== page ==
Michael Heseltine denounced the IPPR report as a political stunt, but his intervention had the paradoxical effect of winning it publicity and increasing public awareness of growing business support for Labour.
Bain is unimpressed by suggestions that there might be variable regional rates - noting that the vast, federal and much more diverse United States gets by on a single national hourly rate - and says: "It will be a tough economic issue, in which we have to consider the employment implications of any rate we set. There will be trade-offs." But any jobs lost, he has argued, are likely to be those Britain is better without. "I don't think that the future for Britain is to try to compete with the low-wage economies of the third world."
Work for the LPC will have something in common with the industrial and conciliation processes in which he has assisted for much of his time in Britain. "I find it fascinating and challenging to try to find a means of bringing two parties to a dispute together. But the people who really put something on the line and deserve credit when that happens are the people who have to compromise. As the mediator, your only real concern is to find a settlement. The personnel manager and shop steward have to put themselves on the line to sell it to the people they represent."
A personal interest in conciliation was reinforced by watching British industrial relations in the 1960s and 1970s. It was the chance to study our famously confrontational system that brought him to Britain in the first place in 1962, as a postgraduate student at Oxford. "Industrial relations were dreadful. Whatever my view of what has happened to Britain in the past 15 years or so, there is no way I would want to return to the way things were in the 1960s and 1970s. But of course it was marvellous if you wanted to study industrial relations as an academic."
His roots also determined his broad political outlook - he recently (THES, June 20) wrote about a socialism based on equality of opportunity, freedom and fellowship of the sort he observed among the railway unionists of his youth. Those principles survived his academic shift from running the University of Warwick's industrial relations unit to taking over its business school in the early 1980s. It is one of the ironies of recent academic history that business schools, popularly identified as quintessentially Thatcherite institutions, were often led by Labour supporters during Thatcherism's triumphalist years. That career shift was, like the LPU job, unsolicited. But it illustrates another consistent trait - Bain tends to end up running things. "People obviously see me as having a talent for it," he says. His attitude to his new trade has remained that of the sceptical outsider rather than the enthusiastic convert - he used to define management studies jokingly as "casting false pearls before real swine" and is dismissive of the "evangelical school" in the subject which, he thinks, is "wont to make exaggerated claims for basic insights".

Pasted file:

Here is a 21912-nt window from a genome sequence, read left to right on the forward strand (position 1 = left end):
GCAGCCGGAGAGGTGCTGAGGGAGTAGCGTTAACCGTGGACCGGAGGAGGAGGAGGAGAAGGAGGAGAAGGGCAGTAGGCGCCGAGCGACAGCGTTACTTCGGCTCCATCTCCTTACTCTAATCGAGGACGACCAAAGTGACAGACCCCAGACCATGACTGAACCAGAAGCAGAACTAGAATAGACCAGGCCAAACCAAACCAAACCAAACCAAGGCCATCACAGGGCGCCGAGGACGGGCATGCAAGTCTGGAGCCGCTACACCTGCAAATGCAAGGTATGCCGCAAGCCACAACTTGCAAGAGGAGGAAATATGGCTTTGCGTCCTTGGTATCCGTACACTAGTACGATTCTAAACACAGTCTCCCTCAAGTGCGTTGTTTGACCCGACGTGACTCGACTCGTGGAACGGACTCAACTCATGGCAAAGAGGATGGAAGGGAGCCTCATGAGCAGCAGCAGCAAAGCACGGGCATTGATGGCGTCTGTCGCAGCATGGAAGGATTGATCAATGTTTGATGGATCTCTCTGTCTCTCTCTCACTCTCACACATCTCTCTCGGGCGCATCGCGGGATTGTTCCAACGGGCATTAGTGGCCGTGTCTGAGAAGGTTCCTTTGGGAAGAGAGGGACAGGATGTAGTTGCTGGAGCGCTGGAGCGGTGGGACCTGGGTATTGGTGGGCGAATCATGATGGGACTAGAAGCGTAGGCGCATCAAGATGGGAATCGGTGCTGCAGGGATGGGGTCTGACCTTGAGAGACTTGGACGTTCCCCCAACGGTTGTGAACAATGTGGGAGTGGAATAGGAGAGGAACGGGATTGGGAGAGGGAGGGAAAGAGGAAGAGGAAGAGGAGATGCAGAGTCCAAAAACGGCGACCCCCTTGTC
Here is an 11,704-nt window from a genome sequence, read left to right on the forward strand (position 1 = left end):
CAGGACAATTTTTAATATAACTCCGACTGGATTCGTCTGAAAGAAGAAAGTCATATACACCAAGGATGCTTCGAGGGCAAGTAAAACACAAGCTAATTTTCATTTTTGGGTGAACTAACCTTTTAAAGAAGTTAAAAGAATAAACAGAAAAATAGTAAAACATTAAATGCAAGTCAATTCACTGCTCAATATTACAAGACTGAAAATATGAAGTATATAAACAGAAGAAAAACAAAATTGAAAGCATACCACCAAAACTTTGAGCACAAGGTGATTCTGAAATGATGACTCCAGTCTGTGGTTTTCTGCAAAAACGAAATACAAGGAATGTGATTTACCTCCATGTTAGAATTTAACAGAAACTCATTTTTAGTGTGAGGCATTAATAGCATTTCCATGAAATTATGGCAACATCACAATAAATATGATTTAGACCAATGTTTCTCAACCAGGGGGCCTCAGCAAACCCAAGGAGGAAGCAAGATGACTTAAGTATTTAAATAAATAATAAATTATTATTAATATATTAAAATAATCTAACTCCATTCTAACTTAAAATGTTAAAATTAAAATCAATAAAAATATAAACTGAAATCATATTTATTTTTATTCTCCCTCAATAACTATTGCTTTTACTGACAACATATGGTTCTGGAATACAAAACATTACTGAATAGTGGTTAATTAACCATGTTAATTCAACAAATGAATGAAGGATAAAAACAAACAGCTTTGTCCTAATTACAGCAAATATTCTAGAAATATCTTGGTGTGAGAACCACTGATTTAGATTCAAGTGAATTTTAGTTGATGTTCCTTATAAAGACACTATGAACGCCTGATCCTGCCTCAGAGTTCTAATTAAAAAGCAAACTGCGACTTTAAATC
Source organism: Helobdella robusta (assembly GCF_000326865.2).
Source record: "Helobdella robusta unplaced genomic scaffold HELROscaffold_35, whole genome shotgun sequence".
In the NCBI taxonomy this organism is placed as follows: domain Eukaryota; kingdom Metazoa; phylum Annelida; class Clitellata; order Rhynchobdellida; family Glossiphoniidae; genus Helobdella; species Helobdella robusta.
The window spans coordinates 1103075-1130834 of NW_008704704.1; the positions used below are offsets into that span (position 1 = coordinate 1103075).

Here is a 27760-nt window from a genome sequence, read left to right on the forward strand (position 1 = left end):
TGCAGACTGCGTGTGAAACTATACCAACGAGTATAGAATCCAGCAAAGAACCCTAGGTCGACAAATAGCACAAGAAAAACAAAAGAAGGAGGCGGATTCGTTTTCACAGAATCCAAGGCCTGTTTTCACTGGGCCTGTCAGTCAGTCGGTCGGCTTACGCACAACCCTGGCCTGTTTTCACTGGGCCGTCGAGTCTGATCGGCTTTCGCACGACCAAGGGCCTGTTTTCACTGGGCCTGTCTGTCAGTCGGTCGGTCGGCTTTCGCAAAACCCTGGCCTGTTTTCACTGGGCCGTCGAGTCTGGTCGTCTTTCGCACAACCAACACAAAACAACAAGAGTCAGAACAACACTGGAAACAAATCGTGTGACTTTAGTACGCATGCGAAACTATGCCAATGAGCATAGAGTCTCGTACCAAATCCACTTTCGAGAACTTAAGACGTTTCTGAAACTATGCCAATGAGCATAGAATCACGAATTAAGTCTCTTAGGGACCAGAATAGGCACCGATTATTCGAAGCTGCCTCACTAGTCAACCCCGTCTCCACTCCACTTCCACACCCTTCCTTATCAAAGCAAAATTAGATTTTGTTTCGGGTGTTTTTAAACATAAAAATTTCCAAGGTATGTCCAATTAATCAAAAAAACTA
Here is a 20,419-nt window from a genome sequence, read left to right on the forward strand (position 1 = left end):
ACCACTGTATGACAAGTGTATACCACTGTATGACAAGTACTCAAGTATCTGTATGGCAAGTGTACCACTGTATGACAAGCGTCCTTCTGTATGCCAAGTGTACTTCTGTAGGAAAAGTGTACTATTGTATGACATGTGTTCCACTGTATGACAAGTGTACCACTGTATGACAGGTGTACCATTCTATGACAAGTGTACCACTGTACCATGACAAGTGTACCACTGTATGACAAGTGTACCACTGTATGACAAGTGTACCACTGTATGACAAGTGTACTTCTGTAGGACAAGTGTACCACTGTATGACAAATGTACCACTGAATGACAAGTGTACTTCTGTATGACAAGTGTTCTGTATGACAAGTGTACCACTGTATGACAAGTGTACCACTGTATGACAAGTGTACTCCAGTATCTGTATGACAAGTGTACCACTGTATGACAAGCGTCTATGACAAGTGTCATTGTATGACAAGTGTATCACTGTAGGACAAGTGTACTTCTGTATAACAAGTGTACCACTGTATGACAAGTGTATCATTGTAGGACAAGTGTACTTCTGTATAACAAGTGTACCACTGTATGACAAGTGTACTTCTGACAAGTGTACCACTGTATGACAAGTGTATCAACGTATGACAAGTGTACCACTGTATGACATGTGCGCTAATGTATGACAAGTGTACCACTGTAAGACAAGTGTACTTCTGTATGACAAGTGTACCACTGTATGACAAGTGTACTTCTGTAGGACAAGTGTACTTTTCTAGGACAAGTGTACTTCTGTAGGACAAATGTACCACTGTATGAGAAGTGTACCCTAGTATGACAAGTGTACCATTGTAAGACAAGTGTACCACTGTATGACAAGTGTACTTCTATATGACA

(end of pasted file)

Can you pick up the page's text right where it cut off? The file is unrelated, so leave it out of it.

He denies ever having wanted to be an academic manager, but admits to enjoyment of running things and to a highly useful characteristic in any modern manager: "I love change". There is much to be said for being boss when change is about, as one friend reminded him. "I said that I couldn't understand why some people didn't enjoy change and he said 'It's easy for you to say that. You are normally controlling the change, so it doesn't look nearly as threatening to you'."
One significant change in his time at LBS has been the introduction of performance-related pay for academics, himself included. The consequence has been that it pays the highest salaries of any British institution. The irony that the fate of the low paid is in the hands of a man credited with earnings of Pounds 136,000 in LBS's last annual report has been pointed out by one national newspaper. Bain declined the fee offered along with his LPC duties - which he reckons will take him two days a week until Christmas, one day a week afterwards. Other commissioners will also be unpaid. "I didn't think we could be seen to profit from working for the low paid," he says.
While some heads of institution close to the top of the annual THES pay survey have shown signs of either embarrassment or irritation at having their income displayed, he has expressed cheerful, joking disappointment at being constantly pipped to the very top. He is unconcerned that his pay at Queen's will be about 25 per cent lower. "I have always taken the view that you are a fool if you change jobs, or refuse them, purely on the grounds of money. But I'm well aware that attitude is a middle-class luxury. My father could not possibly have taken a substantial pay cut, or given up one job with no certainty of another."